The U.S. Supreme Court, in a 6-3 opinion along ideological lines, ruled that New York’s restrictions on the concealed carry of firearms in public violates the Second Amendment.
The opinion, written by Justice Clarence Thomas, invalidates the state’s requirement for people to show “proper cause” to get public carry licenses.
Writing for the conservative majority, Justice Thomas said: “The exercise of other constitutional rights does not require individuals to demonstrate to government officers some special need. The Second Amendment right to carry arms in public for self-defense is no different. New York’s proper-cause requirement violates the Fourteenth Amendment by preventing law-abiding citizens with ordinary self-defense needs from exercising their right to keep and bear arms in public.”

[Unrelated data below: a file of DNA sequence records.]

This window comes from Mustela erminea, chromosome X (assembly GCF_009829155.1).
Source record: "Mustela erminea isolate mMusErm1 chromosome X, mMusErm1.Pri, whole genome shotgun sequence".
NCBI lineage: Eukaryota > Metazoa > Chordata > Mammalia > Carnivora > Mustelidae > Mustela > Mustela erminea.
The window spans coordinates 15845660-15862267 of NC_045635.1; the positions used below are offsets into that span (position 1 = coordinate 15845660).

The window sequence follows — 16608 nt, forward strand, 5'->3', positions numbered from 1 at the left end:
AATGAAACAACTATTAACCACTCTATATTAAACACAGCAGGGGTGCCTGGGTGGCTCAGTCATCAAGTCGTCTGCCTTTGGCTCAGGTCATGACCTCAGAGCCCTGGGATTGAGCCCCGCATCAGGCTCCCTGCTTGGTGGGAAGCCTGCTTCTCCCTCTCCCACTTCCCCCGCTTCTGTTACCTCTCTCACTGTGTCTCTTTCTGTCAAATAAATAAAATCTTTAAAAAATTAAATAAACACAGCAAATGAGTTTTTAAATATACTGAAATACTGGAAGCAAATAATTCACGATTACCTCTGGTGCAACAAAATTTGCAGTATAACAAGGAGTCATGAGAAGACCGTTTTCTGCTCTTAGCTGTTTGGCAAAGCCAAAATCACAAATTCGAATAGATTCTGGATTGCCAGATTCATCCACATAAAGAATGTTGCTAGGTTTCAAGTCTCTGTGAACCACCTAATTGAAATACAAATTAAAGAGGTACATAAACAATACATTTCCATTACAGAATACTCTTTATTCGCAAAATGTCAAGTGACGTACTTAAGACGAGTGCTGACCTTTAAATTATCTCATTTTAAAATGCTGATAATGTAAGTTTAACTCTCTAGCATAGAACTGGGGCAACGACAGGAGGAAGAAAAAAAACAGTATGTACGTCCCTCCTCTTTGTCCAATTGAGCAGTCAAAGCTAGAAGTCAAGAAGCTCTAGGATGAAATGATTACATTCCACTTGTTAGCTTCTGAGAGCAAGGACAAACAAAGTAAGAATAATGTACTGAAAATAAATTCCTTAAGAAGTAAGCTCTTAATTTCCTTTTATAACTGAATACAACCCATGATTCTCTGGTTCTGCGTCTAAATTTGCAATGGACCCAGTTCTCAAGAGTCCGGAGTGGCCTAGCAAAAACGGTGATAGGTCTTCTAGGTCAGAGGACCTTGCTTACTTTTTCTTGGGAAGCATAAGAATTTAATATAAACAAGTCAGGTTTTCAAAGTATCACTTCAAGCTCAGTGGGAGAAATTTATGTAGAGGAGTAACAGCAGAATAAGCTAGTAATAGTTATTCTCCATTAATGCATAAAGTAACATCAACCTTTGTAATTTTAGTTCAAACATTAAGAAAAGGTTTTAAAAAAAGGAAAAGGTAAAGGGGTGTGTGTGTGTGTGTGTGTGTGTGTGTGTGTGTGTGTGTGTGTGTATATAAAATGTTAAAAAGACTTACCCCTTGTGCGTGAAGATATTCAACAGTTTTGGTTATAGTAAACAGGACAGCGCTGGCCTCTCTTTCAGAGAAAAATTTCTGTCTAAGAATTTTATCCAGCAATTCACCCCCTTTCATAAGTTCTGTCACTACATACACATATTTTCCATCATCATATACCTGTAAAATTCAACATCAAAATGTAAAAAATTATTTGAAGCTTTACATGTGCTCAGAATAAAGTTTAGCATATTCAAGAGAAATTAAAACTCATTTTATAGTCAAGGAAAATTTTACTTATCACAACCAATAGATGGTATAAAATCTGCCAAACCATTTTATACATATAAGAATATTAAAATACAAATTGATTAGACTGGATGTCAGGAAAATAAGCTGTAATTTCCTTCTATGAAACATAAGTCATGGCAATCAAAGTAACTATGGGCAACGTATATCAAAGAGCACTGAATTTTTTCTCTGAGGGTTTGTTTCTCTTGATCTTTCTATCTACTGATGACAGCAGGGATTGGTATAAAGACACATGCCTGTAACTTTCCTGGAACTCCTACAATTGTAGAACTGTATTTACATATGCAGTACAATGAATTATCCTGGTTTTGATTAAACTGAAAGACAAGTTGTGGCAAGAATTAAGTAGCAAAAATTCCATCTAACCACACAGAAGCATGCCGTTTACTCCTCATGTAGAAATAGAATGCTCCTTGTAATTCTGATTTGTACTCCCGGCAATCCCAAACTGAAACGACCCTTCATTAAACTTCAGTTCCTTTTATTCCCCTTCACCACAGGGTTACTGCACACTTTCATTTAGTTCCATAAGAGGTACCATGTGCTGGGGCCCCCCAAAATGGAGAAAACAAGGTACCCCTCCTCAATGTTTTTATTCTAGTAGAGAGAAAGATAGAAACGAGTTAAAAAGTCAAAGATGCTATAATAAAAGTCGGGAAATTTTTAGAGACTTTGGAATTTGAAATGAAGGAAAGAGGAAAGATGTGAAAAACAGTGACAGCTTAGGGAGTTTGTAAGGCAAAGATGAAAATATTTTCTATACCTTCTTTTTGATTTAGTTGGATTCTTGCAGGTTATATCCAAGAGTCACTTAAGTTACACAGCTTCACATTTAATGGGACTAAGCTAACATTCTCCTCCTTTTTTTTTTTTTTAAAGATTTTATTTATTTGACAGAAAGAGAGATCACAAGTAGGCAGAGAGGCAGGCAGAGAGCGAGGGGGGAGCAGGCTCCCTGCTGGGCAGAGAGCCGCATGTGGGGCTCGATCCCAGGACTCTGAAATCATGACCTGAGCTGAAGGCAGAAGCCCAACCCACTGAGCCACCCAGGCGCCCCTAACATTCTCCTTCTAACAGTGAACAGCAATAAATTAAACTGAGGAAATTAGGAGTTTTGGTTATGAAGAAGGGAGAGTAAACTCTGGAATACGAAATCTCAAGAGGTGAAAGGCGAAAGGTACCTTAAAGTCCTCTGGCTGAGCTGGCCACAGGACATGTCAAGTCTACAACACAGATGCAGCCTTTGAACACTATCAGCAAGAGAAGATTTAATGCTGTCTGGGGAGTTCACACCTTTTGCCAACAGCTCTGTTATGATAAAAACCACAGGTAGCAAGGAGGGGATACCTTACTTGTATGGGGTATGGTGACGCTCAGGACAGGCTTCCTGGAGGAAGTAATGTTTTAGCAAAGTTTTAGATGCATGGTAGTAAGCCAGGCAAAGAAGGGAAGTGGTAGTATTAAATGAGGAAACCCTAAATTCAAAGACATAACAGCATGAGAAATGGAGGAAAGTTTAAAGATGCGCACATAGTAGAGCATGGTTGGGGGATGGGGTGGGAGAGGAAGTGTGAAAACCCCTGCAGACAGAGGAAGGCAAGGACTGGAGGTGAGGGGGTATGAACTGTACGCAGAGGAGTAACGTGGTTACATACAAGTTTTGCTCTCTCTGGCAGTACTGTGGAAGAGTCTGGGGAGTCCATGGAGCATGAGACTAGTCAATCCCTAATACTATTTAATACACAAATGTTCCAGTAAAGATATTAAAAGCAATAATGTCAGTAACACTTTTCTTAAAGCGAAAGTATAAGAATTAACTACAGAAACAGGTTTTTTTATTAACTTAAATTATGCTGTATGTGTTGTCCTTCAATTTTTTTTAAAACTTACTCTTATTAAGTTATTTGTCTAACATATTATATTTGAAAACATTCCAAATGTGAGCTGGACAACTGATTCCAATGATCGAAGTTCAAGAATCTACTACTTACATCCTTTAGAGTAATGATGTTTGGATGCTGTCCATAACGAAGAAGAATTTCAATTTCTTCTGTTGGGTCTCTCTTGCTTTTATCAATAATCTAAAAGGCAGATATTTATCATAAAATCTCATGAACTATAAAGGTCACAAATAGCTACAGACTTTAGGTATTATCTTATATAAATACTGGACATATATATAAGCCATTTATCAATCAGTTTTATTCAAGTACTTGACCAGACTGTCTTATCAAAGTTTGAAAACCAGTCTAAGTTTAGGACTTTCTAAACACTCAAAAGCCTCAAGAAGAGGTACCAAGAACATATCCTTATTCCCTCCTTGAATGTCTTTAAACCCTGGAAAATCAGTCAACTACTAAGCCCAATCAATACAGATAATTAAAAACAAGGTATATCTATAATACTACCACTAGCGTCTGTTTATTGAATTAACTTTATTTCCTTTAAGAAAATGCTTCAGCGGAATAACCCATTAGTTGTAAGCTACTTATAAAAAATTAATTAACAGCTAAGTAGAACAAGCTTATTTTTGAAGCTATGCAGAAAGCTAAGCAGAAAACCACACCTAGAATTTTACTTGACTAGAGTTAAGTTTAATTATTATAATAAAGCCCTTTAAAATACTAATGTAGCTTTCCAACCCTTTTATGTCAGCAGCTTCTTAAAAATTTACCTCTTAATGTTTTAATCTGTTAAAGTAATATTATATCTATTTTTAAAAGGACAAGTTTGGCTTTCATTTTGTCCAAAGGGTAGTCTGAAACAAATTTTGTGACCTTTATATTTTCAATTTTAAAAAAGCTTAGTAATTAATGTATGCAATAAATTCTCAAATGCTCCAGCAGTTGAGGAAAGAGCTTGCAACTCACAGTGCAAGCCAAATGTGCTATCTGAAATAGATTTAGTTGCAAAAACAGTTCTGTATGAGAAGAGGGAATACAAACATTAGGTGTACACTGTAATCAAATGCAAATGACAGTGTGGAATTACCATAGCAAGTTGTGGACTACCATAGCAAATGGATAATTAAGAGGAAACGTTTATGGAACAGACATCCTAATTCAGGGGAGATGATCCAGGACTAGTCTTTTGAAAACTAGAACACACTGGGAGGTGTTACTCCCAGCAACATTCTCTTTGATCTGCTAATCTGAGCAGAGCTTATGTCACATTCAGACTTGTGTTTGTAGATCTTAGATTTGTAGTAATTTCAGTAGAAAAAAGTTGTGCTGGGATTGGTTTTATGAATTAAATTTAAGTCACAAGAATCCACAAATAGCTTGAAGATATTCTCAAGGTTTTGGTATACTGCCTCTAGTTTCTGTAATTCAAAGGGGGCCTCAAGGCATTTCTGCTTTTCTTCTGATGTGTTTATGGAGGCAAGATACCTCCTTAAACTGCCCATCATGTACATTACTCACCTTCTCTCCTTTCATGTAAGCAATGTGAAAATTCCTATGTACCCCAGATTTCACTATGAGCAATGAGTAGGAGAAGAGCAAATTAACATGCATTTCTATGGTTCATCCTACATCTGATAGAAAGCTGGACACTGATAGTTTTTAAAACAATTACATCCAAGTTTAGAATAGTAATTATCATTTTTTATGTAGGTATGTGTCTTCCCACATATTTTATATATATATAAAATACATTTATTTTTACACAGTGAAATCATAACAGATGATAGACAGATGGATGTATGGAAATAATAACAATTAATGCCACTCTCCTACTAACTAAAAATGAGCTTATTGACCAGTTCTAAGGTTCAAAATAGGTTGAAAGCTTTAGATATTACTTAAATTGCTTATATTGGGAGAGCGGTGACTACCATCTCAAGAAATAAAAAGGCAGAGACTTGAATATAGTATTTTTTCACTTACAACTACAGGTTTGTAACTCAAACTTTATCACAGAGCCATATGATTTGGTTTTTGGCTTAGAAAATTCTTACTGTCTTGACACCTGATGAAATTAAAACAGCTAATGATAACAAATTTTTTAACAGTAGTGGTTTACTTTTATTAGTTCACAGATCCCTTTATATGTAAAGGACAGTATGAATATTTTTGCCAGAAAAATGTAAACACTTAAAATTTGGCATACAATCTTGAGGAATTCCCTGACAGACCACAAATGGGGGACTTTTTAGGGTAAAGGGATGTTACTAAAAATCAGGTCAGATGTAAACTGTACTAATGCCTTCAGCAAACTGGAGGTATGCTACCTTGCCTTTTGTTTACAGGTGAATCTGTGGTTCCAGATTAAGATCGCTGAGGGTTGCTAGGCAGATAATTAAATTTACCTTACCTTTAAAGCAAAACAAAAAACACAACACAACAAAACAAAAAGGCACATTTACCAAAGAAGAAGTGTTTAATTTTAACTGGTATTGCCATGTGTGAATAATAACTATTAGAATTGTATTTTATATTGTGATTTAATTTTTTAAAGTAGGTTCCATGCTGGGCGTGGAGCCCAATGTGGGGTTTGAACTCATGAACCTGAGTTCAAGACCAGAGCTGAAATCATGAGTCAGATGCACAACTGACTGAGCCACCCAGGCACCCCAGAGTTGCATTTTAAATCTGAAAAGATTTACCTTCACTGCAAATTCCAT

In dissent, Justice Stephen Breyer, writing for the court’s liberals, said: “In applying that approach to New York’s law, the Court fails to correctly identify and analyze the relevant historical facts. Only by ignoring an abundance of historical evidence supporting regulations restricting the public carriage of firearms can the Court conclude that New York’s law is not “consistent with the Nation’s historical tradition of firearm regulation.”